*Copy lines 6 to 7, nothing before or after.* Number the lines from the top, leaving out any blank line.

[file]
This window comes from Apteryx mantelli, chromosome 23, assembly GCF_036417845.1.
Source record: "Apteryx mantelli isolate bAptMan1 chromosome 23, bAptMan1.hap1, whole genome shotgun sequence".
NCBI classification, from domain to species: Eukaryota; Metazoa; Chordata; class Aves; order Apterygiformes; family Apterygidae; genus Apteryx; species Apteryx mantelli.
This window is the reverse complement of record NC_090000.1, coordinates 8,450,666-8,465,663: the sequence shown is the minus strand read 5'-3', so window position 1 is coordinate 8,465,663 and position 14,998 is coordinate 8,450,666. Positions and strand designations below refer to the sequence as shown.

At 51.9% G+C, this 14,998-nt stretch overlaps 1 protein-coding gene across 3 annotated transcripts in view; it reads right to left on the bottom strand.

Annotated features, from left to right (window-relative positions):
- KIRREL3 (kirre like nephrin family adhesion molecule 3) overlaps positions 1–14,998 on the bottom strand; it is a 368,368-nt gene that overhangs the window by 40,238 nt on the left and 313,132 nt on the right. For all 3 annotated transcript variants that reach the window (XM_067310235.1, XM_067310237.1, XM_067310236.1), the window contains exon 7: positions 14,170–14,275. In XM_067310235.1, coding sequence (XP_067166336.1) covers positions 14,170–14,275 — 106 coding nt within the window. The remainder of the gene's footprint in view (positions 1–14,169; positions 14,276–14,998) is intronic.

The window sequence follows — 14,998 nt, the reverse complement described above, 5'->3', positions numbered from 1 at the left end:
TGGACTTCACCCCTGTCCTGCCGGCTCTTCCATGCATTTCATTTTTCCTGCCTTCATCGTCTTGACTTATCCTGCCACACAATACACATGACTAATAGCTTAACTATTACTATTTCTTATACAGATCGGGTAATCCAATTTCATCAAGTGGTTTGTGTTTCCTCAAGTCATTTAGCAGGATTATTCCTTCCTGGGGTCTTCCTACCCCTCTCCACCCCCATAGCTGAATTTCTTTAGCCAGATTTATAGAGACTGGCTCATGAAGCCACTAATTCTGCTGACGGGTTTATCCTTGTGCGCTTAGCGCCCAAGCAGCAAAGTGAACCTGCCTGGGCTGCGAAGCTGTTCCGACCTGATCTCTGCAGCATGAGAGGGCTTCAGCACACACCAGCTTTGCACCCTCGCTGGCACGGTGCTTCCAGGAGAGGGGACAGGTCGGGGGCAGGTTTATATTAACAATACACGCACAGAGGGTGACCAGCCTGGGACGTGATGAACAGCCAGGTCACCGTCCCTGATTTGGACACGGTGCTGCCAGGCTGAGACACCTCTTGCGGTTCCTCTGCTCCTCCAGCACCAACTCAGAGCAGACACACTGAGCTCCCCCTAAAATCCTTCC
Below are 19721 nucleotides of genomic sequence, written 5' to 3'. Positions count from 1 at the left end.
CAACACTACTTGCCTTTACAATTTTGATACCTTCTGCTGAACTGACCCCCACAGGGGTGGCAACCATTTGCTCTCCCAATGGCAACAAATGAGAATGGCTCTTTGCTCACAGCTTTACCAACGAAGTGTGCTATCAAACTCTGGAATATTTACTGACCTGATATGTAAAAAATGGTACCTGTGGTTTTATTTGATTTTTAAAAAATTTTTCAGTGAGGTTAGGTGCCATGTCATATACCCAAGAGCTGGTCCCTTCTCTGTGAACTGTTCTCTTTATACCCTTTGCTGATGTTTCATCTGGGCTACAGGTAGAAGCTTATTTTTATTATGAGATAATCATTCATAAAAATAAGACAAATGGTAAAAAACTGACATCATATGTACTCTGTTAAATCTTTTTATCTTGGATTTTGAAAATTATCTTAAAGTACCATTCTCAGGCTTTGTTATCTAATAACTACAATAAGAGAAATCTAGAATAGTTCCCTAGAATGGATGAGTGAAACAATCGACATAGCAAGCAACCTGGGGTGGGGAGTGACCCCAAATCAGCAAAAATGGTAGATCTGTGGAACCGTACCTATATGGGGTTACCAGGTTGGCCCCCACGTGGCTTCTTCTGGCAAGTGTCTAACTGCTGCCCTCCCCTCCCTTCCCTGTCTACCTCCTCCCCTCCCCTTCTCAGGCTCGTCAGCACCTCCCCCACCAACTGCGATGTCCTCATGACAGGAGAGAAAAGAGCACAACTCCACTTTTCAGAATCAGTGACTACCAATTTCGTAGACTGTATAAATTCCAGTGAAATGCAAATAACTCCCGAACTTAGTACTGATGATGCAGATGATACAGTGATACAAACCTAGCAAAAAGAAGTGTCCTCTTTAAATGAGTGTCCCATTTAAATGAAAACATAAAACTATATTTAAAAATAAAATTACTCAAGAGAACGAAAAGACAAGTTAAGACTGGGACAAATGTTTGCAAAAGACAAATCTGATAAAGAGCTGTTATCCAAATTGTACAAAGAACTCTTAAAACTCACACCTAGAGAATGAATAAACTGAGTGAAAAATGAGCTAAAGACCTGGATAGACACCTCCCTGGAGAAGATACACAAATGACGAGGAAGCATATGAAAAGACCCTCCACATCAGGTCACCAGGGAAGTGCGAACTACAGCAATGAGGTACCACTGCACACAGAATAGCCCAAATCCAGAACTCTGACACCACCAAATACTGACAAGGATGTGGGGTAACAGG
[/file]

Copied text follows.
Annotated features, from left to right (window-relative positions):
- KIRREL3 (kirre like nephrin family adhesion molecule 3) overlaps positions 1–14,998 on the bottom strand; it is a 368,368-nt gene that overhangs the window by 40,238 nt on the left and 313,132 nt on the right. For all 3 annotated transcript variants that reach the window (XM_067310235.1, XM_067310237.1, XM_067310236.1), the window contains exon 7: positions 14,170–14,275. In XM_067310235.1, coding sequence (XP_067166336.1) covers positions 14,170–14,275 — 106 coding nt within the window. The remainder of the gene's footprint in view (positions 1–14,169; positions 14,276–14,998) is intronic.